Ashish Nehra will be remembered for the character he was on the field and the human he is off it

Ashish Nehra Virat KohliAfter an international career that lasted 18 years, Ashish Nehra completed a 360 degree turn. He might have bowled several tense last overs in his career but when he bowled his last over of any form of competitive cricket precisely from the same end from where he had started, it was an emotional moment, as one of India’s great left arm seamer was going to hang his boot. After India’s first ever victory against the New Zealand Team in the T20 format, Nehra donned a smile that could only have come after the completion of a career as satisfactory as his. Nehra was clearly not the most gifted bowlers that India has ever produced and neither do numbers tell the story of his start-stop international career since Nehra’s career was not at all as straightforward as Nehra ji. It had its own twists and turns.

One of the few memories of Ashish Nehra’s career was the episode when he cursed MS Dhoni and Rahul Dravid when either of them failed to go for a catch that Nehra produced of the bat of Shahid Afridi in 2005. 12 years later, Nehra played his last international match, Dhoni, the captain came conquered and went away and is back to being only a wicketkeeper after the 2005 incident.

In his last match, Nehra produces a catch for MS behind the stumps, dropped. Then to Kohli, dropped. Nehra doesn’t react, not because he is conscious of his future media career but eventually the sport which has given him everything has made him a matured individual. This is also not the same time as 2005, not the same opposition either. India has hardly put a foot wrong under Virat Kohli’s captaincy winning series after series. The oppositions are not as competitive as arch rival Pakistan in those times and India is a much stronger force in world cricket. Back then opportunities lost meant the match gone, but now he knows that chances will come again and India can get back into the match. Add to that, India have two of the best limited-overs fast bowlers in the world in their side at present and India is a much improved fielding unit than they were in 2005. Nehra would surely be a happy man to leave the team and the sport to such players who have raised the bar high.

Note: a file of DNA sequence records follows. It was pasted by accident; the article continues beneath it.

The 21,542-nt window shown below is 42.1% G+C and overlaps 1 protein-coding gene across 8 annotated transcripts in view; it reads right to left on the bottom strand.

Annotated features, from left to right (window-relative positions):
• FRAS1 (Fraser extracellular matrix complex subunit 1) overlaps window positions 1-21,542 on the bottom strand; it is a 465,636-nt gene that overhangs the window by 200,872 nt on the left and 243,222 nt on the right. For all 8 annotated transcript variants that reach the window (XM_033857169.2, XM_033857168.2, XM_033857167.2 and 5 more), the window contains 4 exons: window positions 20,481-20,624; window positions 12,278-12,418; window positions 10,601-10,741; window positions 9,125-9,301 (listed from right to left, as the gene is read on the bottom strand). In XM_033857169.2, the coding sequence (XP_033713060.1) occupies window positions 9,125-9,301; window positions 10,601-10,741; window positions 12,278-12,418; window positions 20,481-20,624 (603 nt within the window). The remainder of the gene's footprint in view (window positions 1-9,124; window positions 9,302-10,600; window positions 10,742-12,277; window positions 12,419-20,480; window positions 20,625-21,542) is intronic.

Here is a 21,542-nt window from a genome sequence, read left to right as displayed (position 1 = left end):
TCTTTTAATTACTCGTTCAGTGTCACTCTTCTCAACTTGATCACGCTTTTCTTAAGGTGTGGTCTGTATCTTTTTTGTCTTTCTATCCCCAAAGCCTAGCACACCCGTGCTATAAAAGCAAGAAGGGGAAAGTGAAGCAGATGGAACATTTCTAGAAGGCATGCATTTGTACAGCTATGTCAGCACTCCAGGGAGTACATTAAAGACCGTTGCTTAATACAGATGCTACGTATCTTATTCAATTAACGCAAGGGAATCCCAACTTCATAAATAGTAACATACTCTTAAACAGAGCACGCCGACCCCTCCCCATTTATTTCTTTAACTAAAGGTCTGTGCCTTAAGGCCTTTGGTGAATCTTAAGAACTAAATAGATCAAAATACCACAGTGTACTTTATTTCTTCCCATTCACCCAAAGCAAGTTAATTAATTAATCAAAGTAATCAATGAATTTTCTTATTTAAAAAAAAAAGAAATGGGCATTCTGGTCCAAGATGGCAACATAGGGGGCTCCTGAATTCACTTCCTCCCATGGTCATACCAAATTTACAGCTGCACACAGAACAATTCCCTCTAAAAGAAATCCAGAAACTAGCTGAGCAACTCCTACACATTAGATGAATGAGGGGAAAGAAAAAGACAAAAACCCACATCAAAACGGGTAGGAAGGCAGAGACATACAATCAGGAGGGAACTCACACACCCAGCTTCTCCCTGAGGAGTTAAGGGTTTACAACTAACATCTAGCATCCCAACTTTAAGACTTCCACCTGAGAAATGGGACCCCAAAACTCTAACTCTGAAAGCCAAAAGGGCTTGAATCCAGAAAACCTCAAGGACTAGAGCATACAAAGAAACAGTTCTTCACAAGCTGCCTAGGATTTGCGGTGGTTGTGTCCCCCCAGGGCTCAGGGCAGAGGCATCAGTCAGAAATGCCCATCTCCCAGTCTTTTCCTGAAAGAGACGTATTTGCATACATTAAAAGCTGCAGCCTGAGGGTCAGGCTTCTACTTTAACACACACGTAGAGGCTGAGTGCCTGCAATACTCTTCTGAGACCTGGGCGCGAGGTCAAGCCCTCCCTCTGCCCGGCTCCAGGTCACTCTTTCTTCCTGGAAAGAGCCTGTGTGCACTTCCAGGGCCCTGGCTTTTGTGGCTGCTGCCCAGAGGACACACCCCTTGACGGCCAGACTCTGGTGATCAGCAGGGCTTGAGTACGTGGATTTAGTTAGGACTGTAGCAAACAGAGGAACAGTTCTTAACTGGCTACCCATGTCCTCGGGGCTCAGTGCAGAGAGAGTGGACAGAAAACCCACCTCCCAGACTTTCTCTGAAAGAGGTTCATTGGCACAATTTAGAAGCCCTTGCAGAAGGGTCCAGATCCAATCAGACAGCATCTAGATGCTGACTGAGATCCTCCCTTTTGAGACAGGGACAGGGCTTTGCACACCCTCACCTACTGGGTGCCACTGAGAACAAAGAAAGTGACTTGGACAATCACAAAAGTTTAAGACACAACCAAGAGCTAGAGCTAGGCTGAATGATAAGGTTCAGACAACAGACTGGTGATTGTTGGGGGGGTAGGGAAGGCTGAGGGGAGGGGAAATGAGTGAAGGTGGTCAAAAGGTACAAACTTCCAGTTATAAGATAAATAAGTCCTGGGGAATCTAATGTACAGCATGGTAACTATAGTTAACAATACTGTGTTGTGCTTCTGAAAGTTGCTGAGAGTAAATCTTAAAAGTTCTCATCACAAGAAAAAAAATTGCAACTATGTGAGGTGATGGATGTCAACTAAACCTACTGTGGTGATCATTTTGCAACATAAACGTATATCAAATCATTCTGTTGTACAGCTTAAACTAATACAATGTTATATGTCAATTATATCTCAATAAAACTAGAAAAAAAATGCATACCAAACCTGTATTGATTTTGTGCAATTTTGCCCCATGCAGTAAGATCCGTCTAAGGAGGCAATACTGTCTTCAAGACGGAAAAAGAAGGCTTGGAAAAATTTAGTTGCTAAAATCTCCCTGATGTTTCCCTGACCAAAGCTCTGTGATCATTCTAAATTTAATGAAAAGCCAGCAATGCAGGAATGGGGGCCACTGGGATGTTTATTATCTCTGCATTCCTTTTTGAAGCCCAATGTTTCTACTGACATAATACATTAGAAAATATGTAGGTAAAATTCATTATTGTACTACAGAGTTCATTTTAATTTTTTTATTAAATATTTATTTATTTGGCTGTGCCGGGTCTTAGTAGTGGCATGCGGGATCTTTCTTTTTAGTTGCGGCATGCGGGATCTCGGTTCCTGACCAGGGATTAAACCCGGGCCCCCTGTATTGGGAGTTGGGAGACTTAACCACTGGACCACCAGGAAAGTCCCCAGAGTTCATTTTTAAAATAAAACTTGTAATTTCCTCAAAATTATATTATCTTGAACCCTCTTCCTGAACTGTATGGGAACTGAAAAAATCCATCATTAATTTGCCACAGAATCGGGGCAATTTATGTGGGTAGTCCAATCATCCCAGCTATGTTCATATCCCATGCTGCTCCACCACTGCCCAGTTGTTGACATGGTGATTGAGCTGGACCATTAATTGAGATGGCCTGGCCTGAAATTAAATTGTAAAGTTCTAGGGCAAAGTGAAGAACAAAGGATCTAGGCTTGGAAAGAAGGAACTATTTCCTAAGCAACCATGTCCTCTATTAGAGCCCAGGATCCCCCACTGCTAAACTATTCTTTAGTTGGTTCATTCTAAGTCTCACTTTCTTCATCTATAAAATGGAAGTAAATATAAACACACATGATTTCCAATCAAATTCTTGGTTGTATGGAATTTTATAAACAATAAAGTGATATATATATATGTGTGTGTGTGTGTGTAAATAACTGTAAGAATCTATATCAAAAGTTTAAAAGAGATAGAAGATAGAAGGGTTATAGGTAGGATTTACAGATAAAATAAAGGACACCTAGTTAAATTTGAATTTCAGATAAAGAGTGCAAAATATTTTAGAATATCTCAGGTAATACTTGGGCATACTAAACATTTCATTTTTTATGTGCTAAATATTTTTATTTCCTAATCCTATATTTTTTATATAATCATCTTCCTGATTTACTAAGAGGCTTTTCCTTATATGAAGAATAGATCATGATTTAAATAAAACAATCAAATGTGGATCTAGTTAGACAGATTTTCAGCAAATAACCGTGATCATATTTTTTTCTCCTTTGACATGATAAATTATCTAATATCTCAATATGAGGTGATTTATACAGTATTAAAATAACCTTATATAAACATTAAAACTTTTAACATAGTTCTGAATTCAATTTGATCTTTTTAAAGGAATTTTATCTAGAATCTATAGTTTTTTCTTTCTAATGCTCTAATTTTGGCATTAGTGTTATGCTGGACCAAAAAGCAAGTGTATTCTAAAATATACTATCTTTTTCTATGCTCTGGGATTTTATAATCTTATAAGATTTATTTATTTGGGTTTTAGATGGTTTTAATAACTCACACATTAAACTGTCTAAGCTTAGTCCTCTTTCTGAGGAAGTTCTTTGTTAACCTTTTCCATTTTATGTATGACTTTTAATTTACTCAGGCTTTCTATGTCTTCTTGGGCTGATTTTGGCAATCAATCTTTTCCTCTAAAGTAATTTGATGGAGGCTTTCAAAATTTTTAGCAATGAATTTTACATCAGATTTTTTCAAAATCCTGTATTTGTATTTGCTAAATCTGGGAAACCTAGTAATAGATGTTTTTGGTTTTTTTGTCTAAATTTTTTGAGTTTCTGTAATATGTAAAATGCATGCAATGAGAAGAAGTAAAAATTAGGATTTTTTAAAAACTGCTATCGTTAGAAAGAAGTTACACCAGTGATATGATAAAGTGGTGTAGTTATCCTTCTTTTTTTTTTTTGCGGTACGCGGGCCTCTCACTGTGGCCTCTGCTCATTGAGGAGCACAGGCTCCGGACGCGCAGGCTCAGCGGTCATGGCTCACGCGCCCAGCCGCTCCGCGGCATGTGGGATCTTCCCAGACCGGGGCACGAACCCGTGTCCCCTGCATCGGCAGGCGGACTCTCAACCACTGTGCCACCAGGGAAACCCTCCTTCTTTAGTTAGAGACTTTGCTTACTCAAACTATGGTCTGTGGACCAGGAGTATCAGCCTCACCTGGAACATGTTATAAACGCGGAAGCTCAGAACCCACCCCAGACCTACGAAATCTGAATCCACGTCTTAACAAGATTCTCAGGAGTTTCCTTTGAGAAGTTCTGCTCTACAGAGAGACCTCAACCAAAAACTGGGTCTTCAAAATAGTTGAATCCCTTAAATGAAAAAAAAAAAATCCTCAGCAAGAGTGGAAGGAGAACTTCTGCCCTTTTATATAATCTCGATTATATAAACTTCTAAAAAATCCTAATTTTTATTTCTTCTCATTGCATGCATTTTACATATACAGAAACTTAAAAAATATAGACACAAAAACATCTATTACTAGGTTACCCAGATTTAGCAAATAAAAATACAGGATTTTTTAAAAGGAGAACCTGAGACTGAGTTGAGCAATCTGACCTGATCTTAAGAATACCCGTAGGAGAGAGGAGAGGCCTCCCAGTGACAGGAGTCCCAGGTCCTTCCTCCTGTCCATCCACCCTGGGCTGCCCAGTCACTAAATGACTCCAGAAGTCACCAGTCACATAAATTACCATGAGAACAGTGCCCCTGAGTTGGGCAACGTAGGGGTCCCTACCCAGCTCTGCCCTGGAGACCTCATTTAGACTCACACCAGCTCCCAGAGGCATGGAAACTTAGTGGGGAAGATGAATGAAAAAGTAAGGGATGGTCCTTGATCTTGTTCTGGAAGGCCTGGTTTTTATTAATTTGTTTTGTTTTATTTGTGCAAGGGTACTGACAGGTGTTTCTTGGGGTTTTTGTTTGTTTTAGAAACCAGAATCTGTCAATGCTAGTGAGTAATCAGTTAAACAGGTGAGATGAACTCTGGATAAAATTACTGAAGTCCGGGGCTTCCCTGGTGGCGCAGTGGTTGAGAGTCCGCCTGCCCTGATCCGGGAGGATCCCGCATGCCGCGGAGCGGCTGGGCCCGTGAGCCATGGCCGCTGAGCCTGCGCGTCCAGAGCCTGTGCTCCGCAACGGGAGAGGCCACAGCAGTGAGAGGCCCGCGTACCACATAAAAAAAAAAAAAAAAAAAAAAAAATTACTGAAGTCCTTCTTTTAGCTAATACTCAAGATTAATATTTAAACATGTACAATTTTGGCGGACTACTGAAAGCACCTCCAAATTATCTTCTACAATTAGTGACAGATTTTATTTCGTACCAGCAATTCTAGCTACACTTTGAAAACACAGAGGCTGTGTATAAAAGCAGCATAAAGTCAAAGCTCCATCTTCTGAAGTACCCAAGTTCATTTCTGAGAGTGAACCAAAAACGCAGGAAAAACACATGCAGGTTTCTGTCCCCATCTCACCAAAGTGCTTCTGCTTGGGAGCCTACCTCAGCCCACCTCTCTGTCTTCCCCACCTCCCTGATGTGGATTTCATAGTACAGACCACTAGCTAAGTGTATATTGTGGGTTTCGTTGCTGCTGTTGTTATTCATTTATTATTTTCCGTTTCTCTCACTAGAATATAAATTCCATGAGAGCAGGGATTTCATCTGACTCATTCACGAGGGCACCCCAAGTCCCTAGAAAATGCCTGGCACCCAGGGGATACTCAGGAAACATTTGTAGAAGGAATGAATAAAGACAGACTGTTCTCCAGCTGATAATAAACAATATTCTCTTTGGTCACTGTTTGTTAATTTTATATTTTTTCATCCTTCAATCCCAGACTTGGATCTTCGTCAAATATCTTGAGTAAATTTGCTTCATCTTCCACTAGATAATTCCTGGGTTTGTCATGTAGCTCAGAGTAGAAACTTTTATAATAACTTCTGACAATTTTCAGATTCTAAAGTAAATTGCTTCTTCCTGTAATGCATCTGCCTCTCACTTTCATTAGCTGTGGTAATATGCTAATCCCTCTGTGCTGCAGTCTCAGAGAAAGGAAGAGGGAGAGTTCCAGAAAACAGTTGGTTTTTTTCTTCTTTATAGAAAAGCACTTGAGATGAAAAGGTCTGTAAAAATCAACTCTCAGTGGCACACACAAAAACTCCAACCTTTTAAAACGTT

Nehra expressed his desire to come back as a coach or a commentator. But even if there is no vacancy as a coach, teams would be more than willing to have him as a mentor or a member of the support staff for his perspective on various issues in sport and advise the young cricketers on the ups and downs of life in general and cricketing career in particular. More than anything else Ashu Bhai would be remembered for the character he was on the field and the human he is off the field. Farewell Nehra ji!